If you’ve been living under a rock for the past week you might not have noticed that the NCAA men’s basketball tournament is underway. My own fandom encompasses many different kinds of sports each for different reasons, but far and away the men’s tournament is the most entertaining televised event of the year. We’ll just have to set aside the irony of recognizing the problematic nature of elite-level college sports while enjoying it as faculty. Sorry! That’s a whole other post. Here I want to bring up a semiotic curiosity and get your feedback.
Non-sports fans, let me set the stage.
Over the course of the basketball season the teams play each other and develop reputations for their skill (or lack thereof), and the culmination of the season is a tournament in which only select teams are invited to play. There’s a lot of drama leading up to the tournament as a convoluted selection process decides which teams will play and in what order they will meet. As the anticipation builds and the media hype machine goes into overdrive we often hear the basketball tournament marketed as “the Dance” or “the Big Dance.” In this narrative the selection process is likened to a courtship ritual, with the teams as available women each of whom wants to make herself appear as desirable as possible in order to draw the most attention from suitors.
The selection process results in a numerical ranking for each team that represents their quality. The contest begins by pitting the weakest against the strongest. In theory this should give the strongest teams the best chance for advancing, but every year their are surprising upsets in which the underdog beats a heavily favored team.
If an underdog wins twice in row it is said to be a “Cinderella.” In this well known folktale, Cinderella, a girl in a structurally disadvantaged position in her family, undergoes a transformation in which she is revealed to be more beautiful and powerful than her mother (and sisters) who had previously tormented her. In the Disney version of this tale, the version most popular among young people in America, Cinderella goes to a dance with her identity masked and while she’s there she is courted by a Prince as her sisters and mother look on powerless to stop her.
(Savage Minds is pleased to run this essay by guest blogger Sienna R. Craig as part of our Writers’ Workshop series. Sienna is Associate Professor of Anthropology at Dartmouth College. In addition to her 2012 book Healing Elements: Efficacy and the Social Ecologies of Tibetan Medicine, she is also author of the lush ethnographic memoir Horses Like Lightning: A Story of Passage Through the Himalayas.)
The idea of a decision is a decision.
We build arguments around impermanence
But are not the sort of people to admit
—Tsering Wangmo Dhompa, from In the Absent Everyday
I have been thinking a lot about the idea of the “unreliable narrator” these days, and what it might mean for us ethnographers, careful raconteurs of others’ stories, intertwined as they are with our own. The idea of the unreliable narrator emerges in literature, theatre, and film as a tool of craft that plays with senses of credibility or believability, sometimes to trick the reader or the audience, other times to push the boundaries of a genre or challenge the cognitive strategies a reader might employ to make sense of the story she is being told. Although unreliable narrators may materialize through a third person frame, they are most commonly first person renderings. In the most facile sense, an unreliable narrator is biased, makes mistakes, lacks self-awareness, tells lies not of substance but of form. The device can also be used in a revelatory vein: to twist an expected ending, to demand that readers reconsider a point of view, to leave an audience wondering. Like our anthropological propensity to classify, literary theorists have done the same for the interlocutors of our imaginations. Types of unreliable narrators include the Madman, the Clown, and the Naif, to name a few. Others posit that the unreliable narrator as a device is best understood to fall along a spectrum of fallibility, beginning with the contours of trust and ending with specters of capriciousness (Olson 2003). This is the shape of a character as she defies the expectations of a reader, who then may well pass judgment on this scripted self. Continue reading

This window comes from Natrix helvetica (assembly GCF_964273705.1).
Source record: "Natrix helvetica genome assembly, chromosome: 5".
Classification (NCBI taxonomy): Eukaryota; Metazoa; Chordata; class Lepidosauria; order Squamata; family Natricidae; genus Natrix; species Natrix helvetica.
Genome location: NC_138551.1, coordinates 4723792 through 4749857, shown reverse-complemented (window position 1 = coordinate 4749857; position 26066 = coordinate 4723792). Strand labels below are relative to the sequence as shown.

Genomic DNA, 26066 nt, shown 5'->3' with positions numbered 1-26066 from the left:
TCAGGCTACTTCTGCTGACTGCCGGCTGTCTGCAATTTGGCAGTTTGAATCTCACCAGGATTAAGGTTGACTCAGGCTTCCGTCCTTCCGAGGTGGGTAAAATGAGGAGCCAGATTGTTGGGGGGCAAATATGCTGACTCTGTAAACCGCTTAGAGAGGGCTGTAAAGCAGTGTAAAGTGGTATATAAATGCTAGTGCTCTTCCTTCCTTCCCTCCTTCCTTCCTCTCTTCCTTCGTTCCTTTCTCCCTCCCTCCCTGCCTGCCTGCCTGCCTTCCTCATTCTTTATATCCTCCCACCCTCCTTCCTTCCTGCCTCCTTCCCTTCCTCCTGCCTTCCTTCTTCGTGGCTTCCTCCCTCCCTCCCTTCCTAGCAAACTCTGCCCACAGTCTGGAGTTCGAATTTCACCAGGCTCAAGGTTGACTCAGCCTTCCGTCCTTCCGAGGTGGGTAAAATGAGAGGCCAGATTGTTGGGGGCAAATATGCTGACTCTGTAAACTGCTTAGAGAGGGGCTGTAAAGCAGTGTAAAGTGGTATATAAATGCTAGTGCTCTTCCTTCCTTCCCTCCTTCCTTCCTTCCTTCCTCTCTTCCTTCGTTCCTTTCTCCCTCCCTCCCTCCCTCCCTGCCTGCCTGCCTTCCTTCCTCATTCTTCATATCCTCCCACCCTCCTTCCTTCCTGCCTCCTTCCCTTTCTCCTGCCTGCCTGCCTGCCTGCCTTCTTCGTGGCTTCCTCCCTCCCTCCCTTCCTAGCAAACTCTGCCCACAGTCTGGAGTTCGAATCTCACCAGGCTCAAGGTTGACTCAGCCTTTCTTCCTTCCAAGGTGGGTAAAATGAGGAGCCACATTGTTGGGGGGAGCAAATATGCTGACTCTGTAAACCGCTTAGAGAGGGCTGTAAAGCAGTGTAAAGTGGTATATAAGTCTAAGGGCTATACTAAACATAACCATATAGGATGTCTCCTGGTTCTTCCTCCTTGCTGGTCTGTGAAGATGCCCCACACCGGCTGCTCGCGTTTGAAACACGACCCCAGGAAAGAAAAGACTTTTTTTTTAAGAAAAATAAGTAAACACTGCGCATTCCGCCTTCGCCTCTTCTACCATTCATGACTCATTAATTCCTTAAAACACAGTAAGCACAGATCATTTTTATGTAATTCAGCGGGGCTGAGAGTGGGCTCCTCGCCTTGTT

Winner of the SVA’s Jean Rouch Award in 2012, Stori Tumbuna is the only ethnographic film I can think of for which one has to watch out for “spoilers.” Indeed, what starts off as a seemingly generic ethnographic film soon turns into a Blair Witch-esque horror film. Despite the title of this post, I don’t intend to write any spoilers —I really don’t want to ruin for anyone the pleasure I felt watching this film the first time — but there really is only so much I can say about the film without giving too much away… The story is so well crafted and shifts gears so subtly from ethnography to horror that the discerning and suspicious viewer will likely find themselves caught up in the excitement without even noticing the switch.